Though classes at Transformation Yoga have been strictly virtual since COVID, Miller has doubled-down as a change invoker, particularly in light of this summer’s racial unrest. She’s challenging Charleston’s broader yoga and wellness community to acknowledge where racism shows up in wellness spaces and has hosted “In Agreement” workshops devoted to the work of anti-racism, compassionate accountability, and collective care. On International Womxn’s Day last spring, Transformation Yoga disrupted King Street with rolled-out mats, breath work, and downward dogs taking the place of car traffic. “Liberation is an act of love,” she believes. “Calling people out and calling them in is an act of love. Honoring one’s needs and how they contribute to the collective need is an act of love.”
Miller, who also advocates for food justice as a board member for Fresh Future Farm, continues to honor the practice of self-care, particularly for bodies that hold generational trauma. “Yoga is still teaching me to stay committed to the practice,” she says. “Whether we’re practicing self-care or anti-racism, we fall in and out. No matter what posture we’re in, if we can ground ourselves, come back to feeling our hearts and our breaths in this moment, then we’re doing the best we can.”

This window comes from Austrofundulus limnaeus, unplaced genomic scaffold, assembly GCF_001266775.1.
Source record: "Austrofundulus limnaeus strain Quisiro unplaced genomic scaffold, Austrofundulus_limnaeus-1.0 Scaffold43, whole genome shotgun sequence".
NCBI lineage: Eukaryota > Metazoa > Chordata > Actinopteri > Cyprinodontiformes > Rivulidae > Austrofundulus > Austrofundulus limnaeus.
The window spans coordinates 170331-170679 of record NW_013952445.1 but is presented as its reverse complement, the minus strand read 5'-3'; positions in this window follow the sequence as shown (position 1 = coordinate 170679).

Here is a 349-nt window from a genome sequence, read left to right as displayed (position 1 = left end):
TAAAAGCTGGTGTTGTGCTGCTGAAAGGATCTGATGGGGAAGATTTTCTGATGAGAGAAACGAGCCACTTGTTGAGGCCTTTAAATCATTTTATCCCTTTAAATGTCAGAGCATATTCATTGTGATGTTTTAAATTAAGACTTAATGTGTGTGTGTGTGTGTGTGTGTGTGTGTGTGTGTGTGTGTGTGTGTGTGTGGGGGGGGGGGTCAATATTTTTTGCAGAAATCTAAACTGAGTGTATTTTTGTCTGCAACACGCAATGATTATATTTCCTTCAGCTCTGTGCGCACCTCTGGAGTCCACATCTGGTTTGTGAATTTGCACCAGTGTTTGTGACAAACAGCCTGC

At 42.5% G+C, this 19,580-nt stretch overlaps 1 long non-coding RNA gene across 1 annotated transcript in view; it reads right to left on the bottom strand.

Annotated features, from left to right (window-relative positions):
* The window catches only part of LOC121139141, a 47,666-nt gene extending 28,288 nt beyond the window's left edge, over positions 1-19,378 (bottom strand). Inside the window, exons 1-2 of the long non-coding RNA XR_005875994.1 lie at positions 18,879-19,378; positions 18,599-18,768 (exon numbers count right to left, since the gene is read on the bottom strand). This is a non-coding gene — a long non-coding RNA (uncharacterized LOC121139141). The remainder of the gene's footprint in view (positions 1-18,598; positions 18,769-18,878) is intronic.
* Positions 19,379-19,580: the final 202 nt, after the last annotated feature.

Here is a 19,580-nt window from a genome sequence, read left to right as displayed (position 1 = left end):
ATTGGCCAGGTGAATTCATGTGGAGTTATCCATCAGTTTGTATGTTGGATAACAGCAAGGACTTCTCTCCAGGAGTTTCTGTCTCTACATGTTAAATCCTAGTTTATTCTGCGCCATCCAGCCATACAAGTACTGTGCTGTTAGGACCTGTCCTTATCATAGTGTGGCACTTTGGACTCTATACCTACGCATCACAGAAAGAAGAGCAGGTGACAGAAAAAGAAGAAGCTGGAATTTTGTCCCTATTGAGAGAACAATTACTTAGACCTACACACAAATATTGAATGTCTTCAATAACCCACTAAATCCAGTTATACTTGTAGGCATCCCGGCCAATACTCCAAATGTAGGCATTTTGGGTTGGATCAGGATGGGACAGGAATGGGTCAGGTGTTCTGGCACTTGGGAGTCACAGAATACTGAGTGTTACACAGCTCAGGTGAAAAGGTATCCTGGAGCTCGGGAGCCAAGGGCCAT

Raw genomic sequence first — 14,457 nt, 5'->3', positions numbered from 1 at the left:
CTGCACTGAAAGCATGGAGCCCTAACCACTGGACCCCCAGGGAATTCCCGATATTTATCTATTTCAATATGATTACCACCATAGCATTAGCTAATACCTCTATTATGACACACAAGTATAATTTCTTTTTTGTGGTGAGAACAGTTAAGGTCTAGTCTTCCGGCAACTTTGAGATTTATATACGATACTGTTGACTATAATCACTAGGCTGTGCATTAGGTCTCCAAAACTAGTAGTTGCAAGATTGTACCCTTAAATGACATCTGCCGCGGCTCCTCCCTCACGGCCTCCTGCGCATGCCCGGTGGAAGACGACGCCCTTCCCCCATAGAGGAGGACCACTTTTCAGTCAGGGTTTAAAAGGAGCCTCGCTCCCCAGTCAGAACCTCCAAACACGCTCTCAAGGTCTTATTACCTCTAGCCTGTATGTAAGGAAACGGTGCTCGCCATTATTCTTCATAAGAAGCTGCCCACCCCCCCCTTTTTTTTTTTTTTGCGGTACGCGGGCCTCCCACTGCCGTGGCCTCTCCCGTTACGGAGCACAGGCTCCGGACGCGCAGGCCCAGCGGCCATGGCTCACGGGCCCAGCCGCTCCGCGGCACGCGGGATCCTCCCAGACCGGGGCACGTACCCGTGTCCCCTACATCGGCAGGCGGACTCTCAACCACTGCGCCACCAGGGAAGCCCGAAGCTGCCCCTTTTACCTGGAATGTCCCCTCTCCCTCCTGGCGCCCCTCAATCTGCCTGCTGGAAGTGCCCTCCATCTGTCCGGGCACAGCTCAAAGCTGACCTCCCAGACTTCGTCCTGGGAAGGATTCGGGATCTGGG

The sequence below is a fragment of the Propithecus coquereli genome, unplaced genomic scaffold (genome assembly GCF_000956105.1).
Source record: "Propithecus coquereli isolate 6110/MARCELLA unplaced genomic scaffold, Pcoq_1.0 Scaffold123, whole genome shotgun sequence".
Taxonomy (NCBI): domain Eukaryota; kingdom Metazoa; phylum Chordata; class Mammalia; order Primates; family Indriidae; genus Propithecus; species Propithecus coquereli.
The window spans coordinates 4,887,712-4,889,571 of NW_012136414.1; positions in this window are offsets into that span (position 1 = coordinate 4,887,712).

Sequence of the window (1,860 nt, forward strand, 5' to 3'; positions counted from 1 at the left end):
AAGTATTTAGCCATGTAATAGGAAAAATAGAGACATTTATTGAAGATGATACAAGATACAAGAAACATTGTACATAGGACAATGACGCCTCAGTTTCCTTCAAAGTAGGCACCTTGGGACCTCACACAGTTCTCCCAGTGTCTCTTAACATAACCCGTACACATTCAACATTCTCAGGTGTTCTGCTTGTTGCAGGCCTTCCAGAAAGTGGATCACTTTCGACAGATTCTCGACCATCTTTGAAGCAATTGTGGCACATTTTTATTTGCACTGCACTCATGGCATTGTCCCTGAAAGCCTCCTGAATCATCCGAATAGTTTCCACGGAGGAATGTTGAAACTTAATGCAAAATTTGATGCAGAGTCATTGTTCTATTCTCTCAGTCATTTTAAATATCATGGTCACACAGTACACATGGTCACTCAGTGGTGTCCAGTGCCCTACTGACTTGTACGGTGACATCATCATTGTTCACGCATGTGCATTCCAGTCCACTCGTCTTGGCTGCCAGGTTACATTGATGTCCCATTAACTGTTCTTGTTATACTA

(Left) On Instagram (@theguthealthmd), Dr. Will Bulsiewicz shares recipes and entertaining posts on the benefits of “eating the rainbow.” (Right) Dr. B among the sunflower stalks at The Green Heart Project’s urban farm on King Street
Will Bulsiewicz, MD - Inspiring a healthier you
If you’re among the multitudes who include “lose weight” or “get healthier” as a New Year’s goal, then Dr. Will Bulsiewicz has two words to inspire you: gut microbiome.
“The greatest determinant of your health during your lifetime is the food you eat,” he writes in his debut book, Fiber Fueled (Penguin Random House), published last May. According to Bulsiewicz, “diversity of plants” in your diet is the Golden Rule of health, and abiding by it will lead to healthy, robust gut microbes, which in turn affect everything from mood to weight to cognitive clarity to a strong immune system, and that’s just for starters.
Known as “Dr. B” to his patients, or “the Gut Doctor” to his legion of social media followers, Bulsiewicz is a local gastroenterologist who has an uncanny way of chewing through all the blather about fad diets, superfood-this and paleo-that and dishing up straight talk about the benefits of plant-based eating. He’s equal parts footnote-happy scientist; dedicated physician; fiber evangelist; Mount Pleasant husband and dad; and as of this summer, New York Times best-selling author. “I’m a doctor. My day job is dedicated to helping heal people. It’s a great honor that I value,” he says. “My book and social media are an extension of that. They give me the ability to connect with more people interested in changing their lives.”
In terms of changing lives, his is case study number one. He was once 50 pounds overweight, a hot dog connoisseur who felt exhausted and much older than his 32 years, at the time. Despite being a high achiever—he excelled in medical school and was a chief resident at one of the country’s top gastroenterology programs—“I was miserable,” he says. “I had low self-confidence and anxiety. I thought I could exercise my way out of it.”